While Sammy is being obviously tolerant of, but not overjoyed with, his new cage-mate, this behavior is contrary to my objective of providing each bird with their own personal space, that is respected by the others, while still able to share group spaces. Based upon Sammy's body language, I believe he agrees with me!

I began by theorizing what might be reinforcing Strider's behavior. Additionally, I observed what happened prior to the behavior (the antecedent), and after the behavior (the consequence). With this information, I can begin the process of making changes and observing what affect if any, there is on Strider's behavior of camping out in Sammy's cage.

The first possibility is that Strider simply wants to be near Sammy. If Sammy himself were the reinforcer for Strider's behavior, then I would expect to see Strider following Sammy, especially when he flew to Strider's cage. This did not occur. So I initially removed this from top consideration as a reinforcer, at least at the present time (bearing in mind that reinforcers can and do change).

The second possibility is that Strider "likes" Sammy's cage better. We have all seen instances where a child will not want a toy until another child begins to play with it. However, assuming that Strider simply 'likes' Sammy's cage better, and assigning human emotions such as jealousy to Strider's actions, will not help me analyze the behavior. I did, however, observe that Strider was not interested in playing with any of Sammy's toys. The cage contained the same food as Strider's cage. Strider did not attempt to claim the cage as his own, nor did he prevent Sammy from freely moving in and out or display territorialism body language.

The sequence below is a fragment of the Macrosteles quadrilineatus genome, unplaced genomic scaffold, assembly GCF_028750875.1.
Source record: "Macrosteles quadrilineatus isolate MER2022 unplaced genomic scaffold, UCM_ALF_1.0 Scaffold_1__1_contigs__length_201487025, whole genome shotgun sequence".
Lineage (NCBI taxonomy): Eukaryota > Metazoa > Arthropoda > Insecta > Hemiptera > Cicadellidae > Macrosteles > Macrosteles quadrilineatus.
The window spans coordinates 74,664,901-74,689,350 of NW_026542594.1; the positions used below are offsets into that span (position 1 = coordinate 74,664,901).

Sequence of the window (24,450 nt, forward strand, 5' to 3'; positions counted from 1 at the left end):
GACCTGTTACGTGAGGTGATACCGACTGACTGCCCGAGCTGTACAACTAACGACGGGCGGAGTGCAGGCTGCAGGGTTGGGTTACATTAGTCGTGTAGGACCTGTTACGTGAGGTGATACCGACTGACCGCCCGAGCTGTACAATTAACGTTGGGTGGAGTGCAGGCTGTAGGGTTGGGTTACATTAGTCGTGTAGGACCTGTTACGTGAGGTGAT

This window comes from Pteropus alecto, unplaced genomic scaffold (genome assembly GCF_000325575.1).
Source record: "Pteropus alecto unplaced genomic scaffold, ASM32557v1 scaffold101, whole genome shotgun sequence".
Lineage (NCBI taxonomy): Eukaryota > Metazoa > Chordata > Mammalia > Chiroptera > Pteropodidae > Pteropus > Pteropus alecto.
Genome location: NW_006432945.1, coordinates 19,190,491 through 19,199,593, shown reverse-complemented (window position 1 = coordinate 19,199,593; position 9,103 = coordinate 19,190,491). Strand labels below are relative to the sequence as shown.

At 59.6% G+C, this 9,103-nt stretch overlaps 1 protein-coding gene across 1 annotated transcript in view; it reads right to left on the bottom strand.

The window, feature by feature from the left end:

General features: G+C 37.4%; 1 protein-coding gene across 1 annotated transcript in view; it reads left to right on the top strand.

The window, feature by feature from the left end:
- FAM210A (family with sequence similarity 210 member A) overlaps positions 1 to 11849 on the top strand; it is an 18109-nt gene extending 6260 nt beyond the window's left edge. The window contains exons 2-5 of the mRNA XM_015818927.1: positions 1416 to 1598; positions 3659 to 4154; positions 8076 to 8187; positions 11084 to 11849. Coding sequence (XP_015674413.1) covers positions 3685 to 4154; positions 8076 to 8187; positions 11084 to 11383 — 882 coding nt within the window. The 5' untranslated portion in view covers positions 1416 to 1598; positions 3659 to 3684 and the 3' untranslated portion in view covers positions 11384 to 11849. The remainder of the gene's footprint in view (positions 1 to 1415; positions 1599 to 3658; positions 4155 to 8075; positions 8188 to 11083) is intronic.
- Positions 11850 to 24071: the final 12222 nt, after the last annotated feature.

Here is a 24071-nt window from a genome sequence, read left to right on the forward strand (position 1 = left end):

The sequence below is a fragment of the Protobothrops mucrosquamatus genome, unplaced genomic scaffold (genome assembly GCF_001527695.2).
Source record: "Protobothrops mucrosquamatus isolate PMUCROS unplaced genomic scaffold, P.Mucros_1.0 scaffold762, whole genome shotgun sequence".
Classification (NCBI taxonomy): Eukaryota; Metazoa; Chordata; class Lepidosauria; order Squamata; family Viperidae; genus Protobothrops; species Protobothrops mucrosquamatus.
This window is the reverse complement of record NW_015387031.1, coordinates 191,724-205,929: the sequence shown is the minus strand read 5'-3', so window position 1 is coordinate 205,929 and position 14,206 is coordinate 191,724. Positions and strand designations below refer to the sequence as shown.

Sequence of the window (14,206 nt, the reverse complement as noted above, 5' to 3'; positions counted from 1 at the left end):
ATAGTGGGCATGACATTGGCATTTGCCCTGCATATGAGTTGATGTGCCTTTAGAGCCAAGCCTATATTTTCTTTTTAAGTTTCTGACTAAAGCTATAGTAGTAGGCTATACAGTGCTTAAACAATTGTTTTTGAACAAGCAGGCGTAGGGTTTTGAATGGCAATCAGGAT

The third consideration that came to mind is cage location. Sammy's cage is directly in front of the window. Strider's cage is slightly off to the side, still having a view of the window, but not as clear, direct and close as Sammy's.

Recall the two chief tools:
our knowledge of them
our powers of observation

I can be sure of one thing: Strider's behavior of camping in Sammy's cage is increasing. Therefore, it is being reinforced by something. My knowledge of Strider tells me he is very vocal and active when hearing outdoor birds, or birds on a nature cd. His singing increases.

A quick test helped me narrow down the possibilities. With Strider still inside Sammy's cage, and Sammy on his Fort outside of the cage (and Coco on her Fort), I moved Strider's cage placing it beside Sammy's cage. Both cages now had an equal window view. I then left the room.

After less than five minutes, I returned to the room. And, what did I find?